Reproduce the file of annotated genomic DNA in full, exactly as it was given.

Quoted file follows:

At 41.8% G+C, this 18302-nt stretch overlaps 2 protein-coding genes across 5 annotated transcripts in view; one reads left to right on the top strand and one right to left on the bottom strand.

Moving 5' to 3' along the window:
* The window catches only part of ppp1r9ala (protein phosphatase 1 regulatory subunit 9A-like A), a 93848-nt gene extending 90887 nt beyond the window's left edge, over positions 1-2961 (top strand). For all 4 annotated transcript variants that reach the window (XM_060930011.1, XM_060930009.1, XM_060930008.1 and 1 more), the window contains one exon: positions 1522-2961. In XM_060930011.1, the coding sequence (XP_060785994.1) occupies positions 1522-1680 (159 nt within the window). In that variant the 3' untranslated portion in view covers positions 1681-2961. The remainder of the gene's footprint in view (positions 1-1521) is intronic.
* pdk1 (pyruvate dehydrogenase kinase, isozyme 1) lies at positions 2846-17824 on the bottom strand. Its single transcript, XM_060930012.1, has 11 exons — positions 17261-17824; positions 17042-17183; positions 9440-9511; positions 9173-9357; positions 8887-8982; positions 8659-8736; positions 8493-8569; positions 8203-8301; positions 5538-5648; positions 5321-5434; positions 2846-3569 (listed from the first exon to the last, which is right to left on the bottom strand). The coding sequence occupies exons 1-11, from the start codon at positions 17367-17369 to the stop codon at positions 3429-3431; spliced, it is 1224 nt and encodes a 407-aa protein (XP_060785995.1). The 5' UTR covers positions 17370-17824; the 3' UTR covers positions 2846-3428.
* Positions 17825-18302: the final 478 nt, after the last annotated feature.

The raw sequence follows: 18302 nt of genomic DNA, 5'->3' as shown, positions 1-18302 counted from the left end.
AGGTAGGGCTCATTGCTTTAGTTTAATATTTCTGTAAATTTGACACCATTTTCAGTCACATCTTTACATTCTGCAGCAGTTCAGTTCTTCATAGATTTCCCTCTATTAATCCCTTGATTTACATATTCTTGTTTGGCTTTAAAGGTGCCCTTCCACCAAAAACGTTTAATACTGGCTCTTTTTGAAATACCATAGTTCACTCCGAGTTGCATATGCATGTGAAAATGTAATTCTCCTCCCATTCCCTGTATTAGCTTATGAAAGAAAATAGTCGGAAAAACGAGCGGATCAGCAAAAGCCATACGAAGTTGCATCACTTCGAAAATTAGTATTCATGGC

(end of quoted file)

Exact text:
At 41.8% G+C, this 18302-nt stretch overlaps 2 protein-coding genes across 5 annotated transcripts in view; one reads left to right on the top strand and one right to left on the bottom strand.

Moving 5' to 3' along the window:
* The window catches only part of ppp1r9ala (protein phosphatase 1 regulatory subunit 9A-like A), a 93848-nt gene extending 90887 nt beyond the window's left edge, over positions 1-2961 (top strand). For all 4 annotated transcript variants that reach the window (XM_060930011.1, XM_060930009.1, XM_060930008.1 and 1 more), the window contains one exon: positions 1522-2961. In XM_060930011.1, the coding sequence (XP_060785994.1) occupies positions 1522-1680 (159 nt within the window). In that variant the 3' untranslated portion in view covers positions 1681-2961. The remainder of the gene's footprint in view (positions 1-1521) is intronic.
* pdk1 (pyruvate dehydrogenase kinase, isozyme 1) lies at positions 2846-17824 on the bottom strand. Its single transcript, XM_060930012.1, has 11 exons — positions 17261-17824; positions 17042-17183; positions 9440-9511; positions 9173-9357; positions 8887-8982; positions 8659-8736; positions 8493-8569; positions 8203-8301; positions 5538-5648; positions 5321-5434; positions 2846-3569 (listed from the first exon to the last, which is right to left on the bottom strand). The coding sequence occupies exons 1-11, from the start codon at positions 17367-17369 to the stop codon at positions 3429-3431; spliced, it is 1224 nt and encodes a 407-aa protein (XP_060785995.1). The 5' UTR covers positions 17370-17824; the 3' UTR covers positions 2846-3428.
* Positions 17825-18302: the final 478 nt, after the last annotated feature.

The raw sequence follows: 18302 nt of genomic DNA, 5'->3' as shown, positions 1-18302 counted from the left end.
AGGTAGGGCTCATTGCTTTAGTTTAATATTTCTGTAAATTTGACACCATTTTCAGTCACATCTTTACATTCTGCAGCAGTTCAGTTCTTCATAGATTTCCCTCTATTAATCCCTTGATTTACATATTCTTGTTTGGCTTTAAAGGTGCCCTTCCACCAAAAACGTTTAATACTGGCTCTTTTTGAAATACCATAGTTCACTCCGAGTTGCATATGCATGTGAAAATGTAATTCTCCTCCCATTCCCTGTATTAGCTTATGAAAGAAAATAGTCGGAAAAACGAGCGGATCAGCAAAAGCCATACGAAGTTGCATCACTTCGAAAATTAGTATTCATGGC